The existence of a TCA does not entail democratization – as an actual, loyal opposition would. It only reflects the emergence of spaces that are less rigorously controlled, as a result of the transition from a totalitarian to an authoritarian regime (precisely what has been taking place in Cuba since the early 90s) which does not ask its subject to hand over their souls, only to obey – a regime that can tolerate these spaces for criticism provided some rules are respected and no immoderate public appeals are made.
The life of the TCA is always precarious and subjected to pressures its members must confront with courage (and risk dying in the process) or skirt (hiding their heads in the sand, many a time). This is the case unless a tacit and mutually beneficiary pact exists, obliging the political class to shoulder the burden of its critical accompaniment.
This is what’s happened with the high Catholic leadership and the window it opened to communicate with Cuba’s intelligentsia, the journal Espacio Laical. To aspire to have the Cuban leadership designate the participants of the intellectual discussions organized by the journal Temas or CEEC technocrats as its “loyal opponents” is merely a rather thoughtless display of intellectual frustration and dissatisfaction.
For both Veiga and Lenier, the notion of a “loyal opposition” is linked to values that this notion must incorporate and protect at the same time. These values invoke the desideratum of a society characterized by solidarity, democracy, de-polarization and consensus, a society that would, at the same time, exist within an ideological matrix that polarizes, excludes and breaks up consensuses: Cuba’s nationalist, revolutionary tradition.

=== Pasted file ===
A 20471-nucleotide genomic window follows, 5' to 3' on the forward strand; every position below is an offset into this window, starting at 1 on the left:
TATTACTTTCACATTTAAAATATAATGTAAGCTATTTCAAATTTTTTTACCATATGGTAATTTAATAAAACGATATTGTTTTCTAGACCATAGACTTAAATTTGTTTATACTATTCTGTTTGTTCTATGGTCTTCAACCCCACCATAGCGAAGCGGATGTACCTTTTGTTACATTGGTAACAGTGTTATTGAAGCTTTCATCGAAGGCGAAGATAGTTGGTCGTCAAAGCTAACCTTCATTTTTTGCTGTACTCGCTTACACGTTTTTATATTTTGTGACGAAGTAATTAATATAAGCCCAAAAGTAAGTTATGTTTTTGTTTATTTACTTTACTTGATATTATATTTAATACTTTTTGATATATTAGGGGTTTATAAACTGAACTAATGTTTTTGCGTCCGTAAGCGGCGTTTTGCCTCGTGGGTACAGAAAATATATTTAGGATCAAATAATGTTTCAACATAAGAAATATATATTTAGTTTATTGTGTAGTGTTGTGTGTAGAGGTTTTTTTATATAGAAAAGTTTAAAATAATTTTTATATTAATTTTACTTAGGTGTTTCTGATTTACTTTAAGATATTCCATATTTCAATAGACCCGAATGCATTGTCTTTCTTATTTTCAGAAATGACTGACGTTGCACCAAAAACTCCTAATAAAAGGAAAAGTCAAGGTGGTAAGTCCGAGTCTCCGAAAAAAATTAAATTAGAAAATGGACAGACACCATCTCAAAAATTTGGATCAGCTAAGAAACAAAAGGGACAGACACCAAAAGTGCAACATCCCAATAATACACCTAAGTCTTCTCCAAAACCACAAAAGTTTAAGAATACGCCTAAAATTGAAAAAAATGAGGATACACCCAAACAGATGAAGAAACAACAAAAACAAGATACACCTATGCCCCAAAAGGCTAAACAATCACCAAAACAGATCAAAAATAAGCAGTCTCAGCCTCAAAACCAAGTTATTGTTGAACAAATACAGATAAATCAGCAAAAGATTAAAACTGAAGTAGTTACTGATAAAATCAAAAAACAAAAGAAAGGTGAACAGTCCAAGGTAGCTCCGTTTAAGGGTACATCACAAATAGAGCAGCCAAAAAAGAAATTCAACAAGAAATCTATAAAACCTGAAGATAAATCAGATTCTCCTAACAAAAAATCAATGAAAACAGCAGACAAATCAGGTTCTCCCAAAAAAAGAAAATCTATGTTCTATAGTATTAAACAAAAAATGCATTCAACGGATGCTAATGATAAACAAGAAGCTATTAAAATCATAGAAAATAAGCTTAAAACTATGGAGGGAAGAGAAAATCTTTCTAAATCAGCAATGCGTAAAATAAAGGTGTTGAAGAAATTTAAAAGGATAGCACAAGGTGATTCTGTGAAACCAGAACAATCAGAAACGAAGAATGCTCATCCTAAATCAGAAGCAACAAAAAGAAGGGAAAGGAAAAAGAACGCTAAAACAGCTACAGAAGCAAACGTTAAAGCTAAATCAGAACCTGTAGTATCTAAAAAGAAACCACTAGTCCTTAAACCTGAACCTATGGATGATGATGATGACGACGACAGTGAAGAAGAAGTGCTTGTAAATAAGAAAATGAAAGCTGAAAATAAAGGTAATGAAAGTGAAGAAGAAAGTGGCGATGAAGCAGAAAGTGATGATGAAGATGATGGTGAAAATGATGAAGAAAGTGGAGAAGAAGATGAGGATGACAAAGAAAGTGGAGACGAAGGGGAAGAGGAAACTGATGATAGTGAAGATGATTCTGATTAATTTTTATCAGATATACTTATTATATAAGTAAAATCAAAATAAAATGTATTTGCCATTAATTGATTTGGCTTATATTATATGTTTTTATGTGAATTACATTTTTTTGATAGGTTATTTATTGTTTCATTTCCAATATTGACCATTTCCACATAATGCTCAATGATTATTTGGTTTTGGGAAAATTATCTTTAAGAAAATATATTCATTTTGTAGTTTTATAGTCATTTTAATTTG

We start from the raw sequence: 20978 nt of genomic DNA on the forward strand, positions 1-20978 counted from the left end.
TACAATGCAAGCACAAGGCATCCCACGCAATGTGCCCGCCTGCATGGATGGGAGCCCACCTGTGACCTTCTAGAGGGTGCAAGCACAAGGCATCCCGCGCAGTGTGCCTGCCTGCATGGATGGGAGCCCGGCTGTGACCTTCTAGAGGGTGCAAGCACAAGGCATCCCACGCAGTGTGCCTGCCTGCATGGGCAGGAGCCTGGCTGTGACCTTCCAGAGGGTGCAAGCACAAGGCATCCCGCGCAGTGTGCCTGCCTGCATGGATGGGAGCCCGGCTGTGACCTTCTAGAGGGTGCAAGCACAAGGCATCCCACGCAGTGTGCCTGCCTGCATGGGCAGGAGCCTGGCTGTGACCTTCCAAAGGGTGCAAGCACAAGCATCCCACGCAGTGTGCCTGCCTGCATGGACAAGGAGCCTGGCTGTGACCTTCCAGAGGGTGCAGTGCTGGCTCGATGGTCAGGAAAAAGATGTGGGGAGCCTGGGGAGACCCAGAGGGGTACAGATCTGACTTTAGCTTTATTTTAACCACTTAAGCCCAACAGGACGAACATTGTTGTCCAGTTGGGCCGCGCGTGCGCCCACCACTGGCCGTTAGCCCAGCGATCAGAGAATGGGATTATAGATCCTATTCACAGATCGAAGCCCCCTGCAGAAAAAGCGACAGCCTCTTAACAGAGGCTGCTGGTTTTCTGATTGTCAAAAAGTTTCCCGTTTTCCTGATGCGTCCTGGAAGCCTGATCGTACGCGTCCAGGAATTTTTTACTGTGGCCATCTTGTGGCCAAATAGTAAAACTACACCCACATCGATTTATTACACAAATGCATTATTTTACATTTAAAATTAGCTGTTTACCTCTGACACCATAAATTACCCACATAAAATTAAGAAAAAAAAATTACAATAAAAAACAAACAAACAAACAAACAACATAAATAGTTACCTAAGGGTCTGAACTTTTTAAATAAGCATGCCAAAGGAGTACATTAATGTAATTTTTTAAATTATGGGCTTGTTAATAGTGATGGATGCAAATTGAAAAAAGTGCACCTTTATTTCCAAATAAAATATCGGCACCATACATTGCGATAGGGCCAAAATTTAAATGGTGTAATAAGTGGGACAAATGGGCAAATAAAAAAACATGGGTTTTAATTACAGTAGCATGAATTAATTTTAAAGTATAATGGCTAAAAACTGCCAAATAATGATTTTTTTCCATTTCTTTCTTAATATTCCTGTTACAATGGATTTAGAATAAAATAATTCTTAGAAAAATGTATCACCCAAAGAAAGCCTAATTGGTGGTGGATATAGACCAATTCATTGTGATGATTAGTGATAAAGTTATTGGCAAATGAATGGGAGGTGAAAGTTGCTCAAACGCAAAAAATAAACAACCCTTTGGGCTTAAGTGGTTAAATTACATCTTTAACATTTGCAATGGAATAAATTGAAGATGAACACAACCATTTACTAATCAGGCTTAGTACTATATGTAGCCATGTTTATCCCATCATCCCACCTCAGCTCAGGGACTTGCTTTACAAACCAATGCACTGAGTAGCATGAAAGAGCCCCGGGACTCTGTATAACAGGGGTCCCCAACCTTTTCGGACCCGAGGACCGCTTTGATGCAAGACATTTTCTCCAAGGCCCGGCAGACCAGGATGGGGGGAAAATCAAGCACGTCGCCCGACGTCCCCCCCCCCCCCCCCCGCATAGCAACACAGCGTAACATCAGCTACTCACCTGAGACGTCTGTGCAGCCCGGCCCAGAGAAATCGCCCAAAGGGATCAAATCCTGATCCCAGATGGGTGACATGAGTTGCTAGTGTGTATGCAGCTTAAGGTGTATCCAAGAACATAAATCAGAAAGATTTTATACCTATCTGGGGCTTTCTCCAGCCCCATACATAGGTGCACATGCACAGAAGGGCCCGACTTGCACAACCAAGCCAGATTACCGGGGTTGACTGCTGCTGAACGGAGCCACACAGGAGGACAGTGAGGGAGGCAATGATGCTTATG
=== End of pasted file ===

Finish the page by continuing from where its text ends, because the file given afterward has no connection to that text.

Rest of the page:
What would happen, for instance, if a group of people decided that Cuban society must renounce its socialist goals and undertake an unflinching transition to capitalism? Or if this group felt that the country’s nationalist intransigence ought to be replaced by a more global perspective? Would they cease to be considered a “loyal opposition”?
The other side of the problem is Cuba’s political elite. If one is to be absolutely honest in one’s discussion of a loyal opposition, one must begin by pointing out the main obstacle to its existence in Cuba is the persistence, in power, of a narcissistic political elite that is deaf to all appeals and considers itself the very embodiment of the nation’s history and future.
This elite does not even consider the possibility of sharing or giving up power, does not recognize the value of minorities, transforms its citizens into subordinates and both manipulates and refuses to acknowledge the country’s émigré community, that key component of our transnational society.
It is an elite that has taken the Cuban nation to its worst historical moment and today ushers in a capitalist restoration through its conversion into a bourgeoisie and by delivering an unprotected and atomized population to the rigors of contemporary capitalism.
Finally, I believe that any discussion about this issue, like any other, must entail a conceptual updating that can elucidate what Cuban society actually is the first half of the 21st century. The use of the concept of “people”, for instance, is a kind of political inoculation in Cuba, but, from the point of view of theory, it is a vague concept and a reality that, on closer inspection, has changed dramatically in recent years.
Words such as “nation” and “nationalism” aren’t less ambiguous, particularly when dealing with a transnational society that has been rifted apart by polarization as a result of the binary ideological constructs about émigrés that the Cuban government began to fashion as early as the now-distant 1960s.
Thus, we run into myriad of such concepts which are less exact and less useful the more conclusive and explicit they appear.
I congratulate Lenier and Veiga sincerely for their thought-provoking articles and for having opened the doors to a dearly-needed debate, as they have successfully done on other occasions.